St. Procopius Basilica is a Romanesque-Gothic Christian church in Třebíč. The history of the basilica is closely associated with the history of the former Benedictine monastery. Before the basilica was constructed there was a chapel of St. Procopius, which was built in the year 1104 and was consecrated by Heřman, Bishop of Prague. Five years later, the monastery already had its own church. This was consecrated in year 1109 by then Bishop of Prague, Jan II. In the crypt of the church Duke Litold Znojemský was buried, one of the founders of the monastery, and three years later his brother and Duke Oldřich Brněnský, the second founder of the monastery, was likewise interred.
The monastery grew rich and its influence swelled. For about half of the 13th century the monastery was rebuilt and fortified. This reconstruction was started in about the year 1240 and finished in the year 1260. The reconstruction meant the disappearance of romanesque architecture in the monastery, but allowed for the new basilica to be built. The basilica is preserved in its original style to this day.
The basilica together with the Jewish Quarter in Třebíč were inscribed as a UNESCO World Heritage Site in 2003.
The basilica was originally dedicated to the Assumption of the Virgin Mary. Saint Procopius became the Patron saint of the basilica on the quincentenary his canonization in 1704. Jan Karel, Count of Valdštejn established a castle chapel of St. Procopius from the presbytery of the basilica.References:
Hluboká Castle (Schloss Frauenberg) is considered one of the most beautiful castles in the Czech Republic. In the second half of the 13th century, a Gothic castle was built at the site. During its history, the castle was rebuilt several times. It was first expanded during the Renaissance period, then rebuilt into a Baroque castle at the order of Adam Franz von Schwarzenberg in the beginning of the 18th century. It reached its current appearance during the 19th century, when Johann Adolf II von Schwarzenberg ordered the reconstruction of the castle in the romantic style of England's Windsor Castle.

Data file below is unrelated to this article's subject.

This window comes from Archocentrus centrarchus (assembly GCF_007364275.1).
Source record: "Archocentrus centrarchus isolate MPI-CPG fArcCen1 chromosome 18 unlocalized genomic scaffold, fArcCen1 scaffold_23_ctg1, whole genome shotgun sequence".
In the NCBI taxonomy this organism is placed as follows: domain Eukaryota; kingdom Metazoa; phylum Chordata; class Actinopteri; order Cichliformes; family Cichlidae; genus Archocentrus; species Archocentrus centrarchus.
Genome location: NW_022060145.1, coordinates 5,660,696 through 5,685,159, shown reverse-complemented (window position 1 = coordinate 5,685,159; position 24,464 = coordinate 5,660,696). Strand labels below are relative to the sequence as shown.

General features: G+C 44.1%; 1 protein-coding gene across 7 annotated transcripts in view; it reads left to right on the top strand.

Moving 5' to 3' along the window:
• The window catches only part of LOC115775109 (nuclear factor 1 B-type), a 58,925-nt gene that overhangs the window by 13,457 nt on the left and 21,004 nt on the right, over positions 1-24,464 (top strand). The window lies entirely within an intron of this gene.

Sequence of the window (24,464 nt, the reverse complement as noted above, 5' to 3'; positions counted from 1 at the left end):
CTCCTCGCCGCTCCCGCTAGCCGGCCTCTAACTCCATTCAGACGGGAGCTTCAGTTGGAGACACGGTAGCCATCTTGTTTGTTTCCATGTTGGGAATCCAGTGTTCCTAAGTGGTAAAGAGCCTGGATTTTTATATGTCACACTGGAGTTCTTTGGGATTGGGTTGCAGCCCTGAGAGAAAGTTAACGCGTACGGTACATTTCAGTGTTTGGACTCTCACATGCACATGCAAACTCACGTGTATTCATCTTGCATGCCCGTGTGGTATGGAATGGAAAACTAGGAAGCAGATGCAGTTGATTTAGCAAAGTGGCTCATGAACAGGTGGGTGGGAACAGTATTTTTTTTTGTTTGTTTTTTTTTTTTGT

The Schwarzenbergs lived in Hluboká until the end of 1939, when the last owner (Adolph Schwarzenberg) emigrated overseas to escape from the Nazis. The Schwarzenbergs lost all of their Czech property through a special legislative Act, the Lex Schwarzenberg, in 1947.
The original royal castle of Přemysl Otakar II from the second half of the 13th century was rebuilt at the end of the 16th century by the Lords of Hradec. It received its present appearance under Count Jan Adam of Schwarzenberg. According to the English Windsor example, architects Franz Beer and F. Deworetzky built a Romantic Neo-Gothic chateau, surrounded by a 1.9 square kilometres English park here in the years 1841 to 1871. In 1940, the castle was seized from the last owner, Adolph Schwarzenberg by the Gestapo and confiscated by the government of Czechoslovakia after the end of World War II. The castle is open to public. There is a winter garden and riding-hall where the Southern Bohemian gallery exhibitions have been housed since 1956.